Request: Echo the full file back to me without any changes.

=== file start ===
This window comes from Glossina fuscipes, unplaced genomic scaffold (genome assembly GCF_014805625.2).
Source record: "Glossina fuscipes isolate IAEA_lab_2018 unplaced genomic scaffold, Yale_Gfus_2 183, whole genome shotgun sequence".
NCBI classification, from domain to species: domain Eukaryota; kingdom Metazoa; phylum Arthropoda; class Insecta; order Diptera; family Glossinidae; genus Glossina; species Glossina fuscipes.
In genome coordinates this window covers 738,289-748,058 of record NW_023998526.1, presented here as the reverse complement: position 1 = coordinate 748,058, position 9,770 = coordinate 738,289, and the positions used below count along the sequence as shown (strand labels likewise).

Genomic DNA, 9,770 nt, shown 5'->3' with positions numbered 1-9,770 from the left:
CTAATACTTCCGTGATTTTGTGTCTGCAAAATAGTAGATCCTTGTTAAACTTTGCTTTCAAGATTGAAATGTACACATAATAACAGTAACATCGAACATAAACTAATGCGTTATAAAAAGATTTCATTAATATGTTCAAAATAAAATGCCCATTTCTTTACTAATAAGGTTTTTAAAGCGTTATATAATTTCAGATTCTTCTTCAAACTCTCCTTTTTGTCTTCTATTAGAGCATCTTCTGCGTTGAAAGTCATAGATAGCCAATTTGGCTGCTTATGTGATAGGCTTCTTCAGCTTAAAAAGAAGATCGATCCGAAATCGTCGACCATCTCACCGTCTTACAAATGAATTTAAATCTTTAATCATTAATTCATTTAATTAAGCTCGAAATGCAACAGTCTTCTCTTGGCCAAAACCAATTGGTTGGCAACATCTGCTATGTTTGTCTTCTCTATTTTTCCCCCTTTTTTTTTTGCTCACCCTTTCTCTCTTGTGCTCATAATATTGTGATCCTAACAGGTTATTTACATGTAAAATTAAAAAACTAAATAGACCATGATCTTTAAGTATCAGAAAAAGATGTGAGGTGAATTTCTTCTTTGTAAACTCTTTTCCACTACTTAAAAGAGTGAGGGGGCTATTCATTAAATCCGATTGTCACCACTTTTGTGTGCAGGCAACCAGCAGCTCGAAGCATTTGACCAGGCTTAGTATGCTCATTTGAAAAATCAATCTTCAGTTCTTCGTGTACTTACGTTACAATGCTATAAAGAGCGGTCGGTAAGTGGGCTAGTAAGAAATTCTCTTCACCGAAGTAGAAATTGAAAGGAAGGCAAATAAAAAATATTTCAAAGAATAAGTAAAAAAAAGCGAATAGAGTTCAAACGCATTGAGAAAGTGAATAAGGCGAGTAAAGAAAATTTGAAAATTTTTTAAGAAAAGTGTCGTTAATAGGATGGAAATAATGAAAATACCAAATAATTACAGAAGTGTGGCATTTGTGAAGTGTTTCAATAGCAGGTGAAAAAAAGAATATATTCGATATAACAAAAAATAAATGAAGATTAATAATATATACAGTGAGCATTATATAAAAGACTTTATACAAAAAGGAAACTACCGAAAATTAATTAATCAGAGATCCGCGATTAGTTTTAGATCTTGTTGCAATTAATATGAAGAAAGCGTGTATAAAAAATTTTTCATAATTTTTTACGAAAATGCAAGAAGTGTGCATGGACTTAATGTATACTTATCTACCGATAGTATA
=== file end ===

This window comes from Glossina fuscipes, unplaced genomic scaffold (genome assembly GCF_014805625.2).
Source record: "Glossina fuscipes isolate IAEA_lab_2018 unplaced genomic scaffold, Yale_Gfus_2 183, whole genome shotgun sequence".
NCBI classification, from domain to species: domain Eukaryota; kingdom Metazoa; phylum Arthropoda; class Insecta; order Diptera; family Glossinidae; genus Glossina; species Glossina fuscipes.
In genome coordinates this window covers 738,289-748,058 of record NW_023998526.1, presented here as the reverse complement: position 1 = coordinate 748,058, position 9,770 = coordinate 738,289, and the positions used below count along the sequence as shown (strand labels likewise).

Genomic DNA, 9,770 nt, shown 5'->3' with positions numbered 1-9,770 from the left:
CTAATACTTCCGTGATTTTGTGTCTGCAAAATAGTAGATCCTTGTTAAACTTTGCTTTCAAGATTGAAATGTACACATAATAACAGTAACATCGAACATAAACTAATGCGTTATAAAAAGATTTCATTAATATGTTCAAAATAAAATGCCCATTTCTTTACTAATAAGGTTTTTAAAGCGTTATATAATTTCAGATTCTTCTTCAAACTCTCCTTTTTGTCTTCTATTAGAGCATCTTCTGCGTTGAAAGTCATAGATAGCCAATTTGGCTGCTTATGTGATAGGCTTCTTCAGCTTAAAAAGAAGATCGATCCGAAATCGTCGACCATCTCACCGTCTTACAAATGAATTTAAATCTTTAATCATTAATTCATTTAATTAAGCTCGAAATGCAACAGTCTTCTCTTGGCCAAAACCAATTGGTTGGCAACATCTGCTATGTTTGTCTTCTCTATTTTTCCCCCTTTTTTTTTTGCTCACCCTTTCTCTCTTGTGCTCATAATATTGTGATCCTAACAGGTTATTTACATGTAAAATTAAAAAACTAAATAGACCATGATCTTTAAGTATCAGAAAAAGATGTGAGGTGAATTTCTTCTTTGTAAACTCTTTTCCACTACTTAAAAGAGTGAGGGGGCTATTCATTAAATCCGATTGTCACCACTTTTGTGTGCAGGCAACCAGCAGCTCGAAGCATTTGACCAGGCTTAGTATGCTCATTTGAAAAATCAATCTTCAGTTCTTCGTGTACTTACGTTACAATGCTATAAAGAGCGGTCGGTAAGTGGGCTAGTAAGAAATTCTCTTCACCGAAGTAGAAATTGAAAGGAAGGCAAATAAAAAATATTTCAAAGAATAAGTAAAAAAAAGCGAATAGAGTTCAAACGCATTGAGAAAGTGAATAAGGCGAGTAAAGAAAATTTGAAAATTTTTTAAGAAAAGTGTCGTTAATAGGATGGAAATAATGAAAATACCAAATAATTACAGAAGTGTGGCATTTGTGAAGTGTTTCAATAGCAGGTGAAAAAAAGAATATATTCGATATAACAAAAAATAAATGAAGATTAATAATATATACAGTGAGCATTATATAAAAGACTTTATACAAAAAGGAAACTACCGAAAATTAATTAATCAGAGATCCGCGATTAGTTTTAGATCTTGTTGCAATTAATATGAAGAAAGCGTGTATAAAAAATTTTTCATAATTTTTTACGAAAATGCAAGAAGTGTGCATGGACTTAATGTATACTTATCTACCGATAGTATA